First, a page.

The Wichita Western Heritage Tour is unique in that it includes not only the traditional elements of the ‘Wild West', but also the art, animals and plants of the time. A tour of these sites gives an opportunity to experience first-hand the pivotal role Wichita played during one the most exciting periods of our nation's history. The legendary names, well-known places and celebrated events that helped tame the American West and build a new nation. Step back in time. Pick the sites of most interest to you and experience the Old West.
Old Cowtown Museum - Located on the banks of the Arkansas River, Old Cowtown Museum lets you walk the streets of 1865-1880 Wichita. The historic 17-acre open-air museum reflects a young city in transition. The raw frontier lifestyle that had conquered the Indian Nations was itself being overtaken by farmers and families.
Mid-America All-Indian Center - Distant drums still call Native Americans to this special meeting place. The museum here preserves and showcases the heritage of many native tribes of North America. The adjacent Native American Indian Village features authentic lodge pole structure and teepees. The 44-foot tall, 50-ton metal Keeper of the Plains sculpture, created by Wichita artist Blackbear Bosin, rises 30 feet above the confluence of the Big and Little Arkansas Rivers in silent tribute to the Native Americans who lived and hunted here. "The Keeper" stands as the symbol of Wichita. It is especially beautiful at night when five fire pots are lighted (at specific times seasonally; subject to weather and river conditions)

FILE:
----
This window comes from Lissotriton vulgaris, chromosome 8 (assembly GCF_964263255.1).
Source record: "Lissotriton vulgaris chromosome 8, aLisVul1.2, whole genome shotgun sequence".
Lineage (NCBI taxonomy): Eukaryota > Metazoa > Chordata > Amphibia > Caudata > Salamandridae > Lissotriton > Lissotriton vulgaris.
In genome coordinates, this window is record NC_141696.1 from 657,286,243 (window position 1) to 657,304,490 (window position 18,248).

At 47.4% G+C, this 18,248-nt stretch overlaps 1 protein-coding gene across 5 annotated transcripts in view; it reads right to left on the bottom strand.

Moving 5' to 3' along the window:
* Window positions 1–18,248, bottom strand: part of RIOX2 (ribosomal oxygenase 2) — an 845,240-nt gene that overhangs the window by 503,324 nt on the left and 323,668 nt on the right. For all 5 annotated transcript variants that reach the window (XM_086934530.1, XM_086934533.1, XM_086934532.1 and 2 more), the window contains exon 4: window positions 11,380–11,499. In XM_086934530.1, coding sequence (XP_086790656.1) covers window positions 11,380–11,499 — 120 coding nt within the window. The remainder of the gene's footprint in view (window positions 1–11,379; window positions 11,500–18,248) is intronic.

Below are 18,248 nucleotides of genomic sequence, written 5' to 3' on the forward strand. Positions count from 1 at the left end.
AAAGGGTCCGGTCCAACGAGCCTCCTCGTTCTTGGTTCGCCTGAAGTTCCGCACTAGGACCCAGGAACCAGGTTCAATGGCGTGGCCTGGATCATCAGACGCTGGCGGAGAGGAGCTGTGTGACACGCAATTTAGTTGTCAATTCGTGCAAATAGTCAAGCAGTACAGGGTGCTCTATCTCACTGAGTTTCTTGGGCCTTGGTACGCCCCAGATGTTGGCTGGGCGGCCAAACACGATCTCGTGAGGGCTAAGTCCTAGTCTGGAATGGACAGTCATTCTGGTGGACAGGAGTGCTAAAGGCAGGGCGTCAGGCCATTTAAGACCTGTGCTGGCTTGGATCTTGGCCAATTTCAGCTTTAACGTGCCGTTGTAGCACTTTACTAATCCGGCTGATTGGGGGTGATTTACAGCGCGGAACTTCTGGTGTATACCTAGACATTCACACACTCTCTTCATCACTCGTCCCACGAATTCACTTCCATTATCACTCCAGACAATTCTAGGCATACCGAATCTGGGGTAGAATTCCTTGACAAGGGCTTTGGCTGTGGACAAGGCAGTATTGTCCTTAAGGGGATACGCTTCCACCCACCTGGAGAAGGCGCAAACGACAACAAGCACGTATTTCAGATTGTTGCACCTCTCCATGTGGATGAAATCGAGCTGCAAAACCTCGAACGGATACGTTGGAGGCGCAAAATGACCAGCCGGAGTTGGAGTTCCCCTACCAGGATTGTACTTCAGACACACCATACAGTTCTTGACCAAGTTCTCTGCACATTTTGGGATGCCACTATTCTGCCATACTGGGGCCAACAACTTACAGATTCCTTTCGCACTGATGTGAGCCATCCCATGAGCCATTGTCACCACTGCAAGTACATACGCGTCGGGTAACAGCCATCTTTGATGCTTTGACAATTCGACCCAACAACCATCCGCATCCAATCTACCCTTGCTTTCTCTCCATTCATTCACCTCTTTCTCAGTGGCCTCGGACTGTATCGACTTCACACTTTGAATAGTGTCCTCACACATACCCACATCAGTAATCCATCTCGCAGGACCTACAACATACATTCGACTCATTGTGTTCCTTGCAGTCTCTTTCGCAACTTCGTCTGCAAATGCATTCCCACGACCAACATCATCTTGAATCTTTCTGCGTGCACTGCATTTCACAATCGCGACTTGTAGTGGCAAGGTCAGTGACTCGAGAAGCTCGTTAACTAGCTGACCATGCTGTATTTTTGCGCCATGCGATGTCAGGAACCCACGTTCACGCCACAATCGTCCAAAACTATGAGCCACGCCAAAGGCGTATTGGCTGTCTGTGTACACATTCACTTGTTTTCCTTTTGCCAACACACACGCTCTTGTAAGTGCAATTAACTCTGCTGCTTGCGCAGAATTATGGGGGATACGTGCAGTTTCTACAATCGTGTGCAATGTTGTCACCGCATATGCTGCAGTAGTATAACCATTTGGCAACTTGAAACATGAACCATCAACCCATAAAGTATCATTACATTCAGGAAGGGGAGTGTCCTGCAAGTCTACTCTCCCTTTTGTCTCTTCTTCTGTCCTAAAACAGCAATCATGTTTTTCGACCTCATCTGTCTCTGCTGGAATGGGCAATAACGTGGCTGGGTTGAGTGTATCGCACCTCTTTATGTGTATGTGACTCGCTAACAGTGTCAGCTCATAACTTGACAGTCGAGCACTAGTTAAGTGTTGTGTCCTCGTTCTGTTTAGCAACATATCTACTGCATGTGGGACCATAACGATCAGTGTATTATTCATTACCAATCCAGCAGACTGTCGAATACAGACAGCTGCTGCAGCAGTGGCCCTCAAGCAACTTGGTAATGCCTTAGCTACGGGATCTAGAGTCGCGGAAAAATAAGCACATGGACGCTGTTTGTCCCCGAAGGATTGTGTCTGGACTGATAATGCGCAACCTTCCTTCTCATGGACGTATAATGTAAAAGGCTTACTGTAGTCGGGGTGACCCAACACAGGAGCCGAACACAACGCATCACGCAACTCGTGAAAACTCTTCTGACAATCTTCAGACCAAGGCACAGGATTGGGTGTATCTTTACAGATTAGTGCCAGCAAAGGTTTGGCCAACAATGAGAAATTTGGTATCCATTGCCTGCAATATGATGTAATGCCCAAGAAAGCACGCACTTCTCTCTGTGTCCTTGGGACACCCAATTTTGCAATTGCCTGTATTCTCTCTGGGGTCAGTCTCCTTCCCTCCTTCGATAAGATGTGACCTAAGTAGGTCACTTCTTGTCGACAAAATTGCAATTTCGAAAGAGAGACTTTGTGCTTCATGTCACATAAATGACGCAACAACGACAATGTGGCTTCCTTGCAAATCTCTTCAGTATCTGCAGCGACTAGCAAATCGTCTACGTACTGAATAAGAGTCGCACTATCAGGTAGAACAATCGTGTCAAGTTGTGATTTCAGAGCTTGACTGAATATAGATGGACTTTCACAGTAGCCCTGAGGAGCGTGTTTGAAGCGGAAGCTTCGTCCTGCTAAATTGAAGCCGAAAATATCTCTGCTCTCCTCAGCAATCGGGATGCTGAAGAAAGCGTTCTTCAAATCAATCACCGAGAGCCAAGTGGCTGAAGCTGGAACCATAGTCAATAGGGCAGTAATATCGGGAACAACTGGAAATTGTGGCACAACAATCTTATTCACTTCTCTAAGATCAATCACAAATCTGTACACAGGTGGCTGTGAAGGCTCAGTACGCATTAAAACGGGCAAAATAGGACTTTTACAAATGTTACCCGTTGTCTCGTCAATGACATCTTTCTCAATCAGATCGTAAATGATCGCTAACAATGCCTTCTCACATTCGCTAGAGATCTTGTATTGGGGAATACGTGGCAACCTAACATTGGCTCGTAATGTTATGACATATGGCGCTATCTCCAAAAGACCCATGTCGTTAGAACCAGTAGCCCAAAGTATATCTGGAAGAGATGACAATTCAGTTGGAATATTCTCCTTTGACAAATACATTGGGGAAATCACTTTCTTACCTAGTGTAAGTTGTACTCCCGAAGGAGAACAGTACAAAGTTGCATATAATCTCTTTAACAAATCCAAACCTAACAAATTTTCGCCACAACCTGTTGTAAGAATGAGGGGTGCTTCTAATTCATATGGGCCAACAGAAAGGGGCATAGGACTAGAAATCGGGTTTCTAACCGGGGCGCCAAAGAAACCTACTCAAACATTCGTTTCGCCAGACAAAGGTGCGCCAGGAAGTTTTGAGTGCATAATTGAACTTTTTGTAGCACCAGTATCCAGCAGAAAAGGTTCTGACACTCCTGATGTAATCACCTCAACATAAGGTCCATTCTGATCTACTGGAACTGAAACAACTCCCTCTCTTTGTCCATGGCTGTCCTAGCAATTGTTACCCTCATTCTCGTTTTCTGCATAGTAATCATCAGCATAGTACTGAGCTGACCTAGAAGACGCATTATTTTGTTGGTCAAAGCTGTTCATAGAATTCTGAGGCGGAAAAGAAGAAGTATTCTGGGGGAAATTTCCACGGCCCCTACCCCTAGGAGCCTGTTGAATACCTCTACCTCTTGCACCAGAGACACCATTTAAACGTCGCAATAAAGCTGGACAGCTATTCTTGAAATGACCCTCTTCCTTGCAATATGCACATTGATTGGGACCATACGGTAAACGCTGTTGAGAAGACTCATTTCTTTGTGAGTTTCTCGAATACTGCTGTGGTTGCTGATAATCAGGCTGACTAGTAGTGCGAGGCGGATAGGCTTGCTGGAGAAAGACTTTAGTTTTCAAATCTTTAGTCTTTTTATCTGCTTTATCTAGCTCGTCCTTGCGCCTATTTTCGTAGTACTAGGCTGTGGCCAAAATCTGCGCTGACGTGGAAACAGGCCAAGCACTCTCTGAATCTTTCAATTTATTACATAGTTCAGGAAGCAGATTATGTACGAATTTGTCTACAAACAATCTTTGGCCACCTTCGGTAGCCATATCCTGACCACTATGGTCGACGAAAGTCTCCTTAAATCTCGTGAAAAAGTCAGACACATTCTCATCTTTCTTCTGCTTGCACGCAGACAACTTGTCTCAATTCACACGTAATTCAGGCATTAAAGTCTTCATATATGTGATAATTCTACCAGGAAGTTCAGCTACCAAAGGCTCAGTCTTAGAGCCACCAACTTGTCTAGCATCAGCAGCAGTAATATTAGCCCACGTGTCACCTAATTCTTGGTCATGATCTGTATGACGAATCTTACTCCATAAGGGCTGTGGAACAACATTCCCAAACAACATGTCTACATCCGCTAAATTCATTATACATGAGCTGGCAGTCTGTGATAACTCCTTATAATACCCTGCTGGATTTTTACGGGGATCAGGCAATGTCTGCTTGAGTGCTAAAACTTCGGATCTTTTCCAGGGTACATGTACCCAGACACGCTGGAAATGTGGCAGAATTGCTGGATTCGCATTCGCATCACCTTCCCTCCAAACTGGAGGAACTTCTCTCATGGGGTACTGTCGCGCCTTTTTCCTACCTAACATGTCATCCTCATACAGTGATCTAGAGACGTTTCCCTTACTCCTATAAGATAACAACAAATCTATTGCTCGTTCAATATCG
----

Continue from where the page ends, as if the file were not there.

Great Plains Nature Center - The Center offers visitors the opportunity to experience the beauty and uniqueness of the wildlife and habitats of the Great Plains. Interactive displays, a wetland observatory, dioramas featuring full-bodied bison and pronghorn sheep and a 2,200-gallon aquarium are highlights of the Center.
Charles M. Russell Gallery - "Heritage of the West" - Located within the Wichita Art Museum, the collection is comprised of twenty-six original paintings, watercolors, drawings and bronzes by the frontier's most famous artist. In an era before photography was common, this "old master of the old west" captured both the romance and the detail of his time.
A Prairie Garden - Located within Botanica, The Wichita Gardens this garden features native plants and grasses. Seasonal displays include buffalo grass and big and little bluestem, the grasses that nourished the great herds of bison.
North American Prairie Exhibit at the Wichita Sedgwick County Zoo - Wild animals were among the many dangers faced on the frontier. They were also an important source of food and clothing. This exhibit features several species of animals that roamed the prairies years ago, including bison, grizzly bear, black bear, elk, pronghorn, cougar, river otter, bald eagle and more. A boardwalk through a stream-side woodland adds special charm to this exhibit.
Chisholm Trail Exhibit at the Wichita Sedgwick County Historical Museum - Jesse Chisholm was the very embodiment of the collision of two great societies. Born in 1805 to a Scottish father and a Cherokee Indian mother, Jesse was an in-law to Sam Houston and ancestor of Will Rogers. He established a trading post near present day downtown Wichita. His ancestry enabled him to blaze a trail south to Mexico through the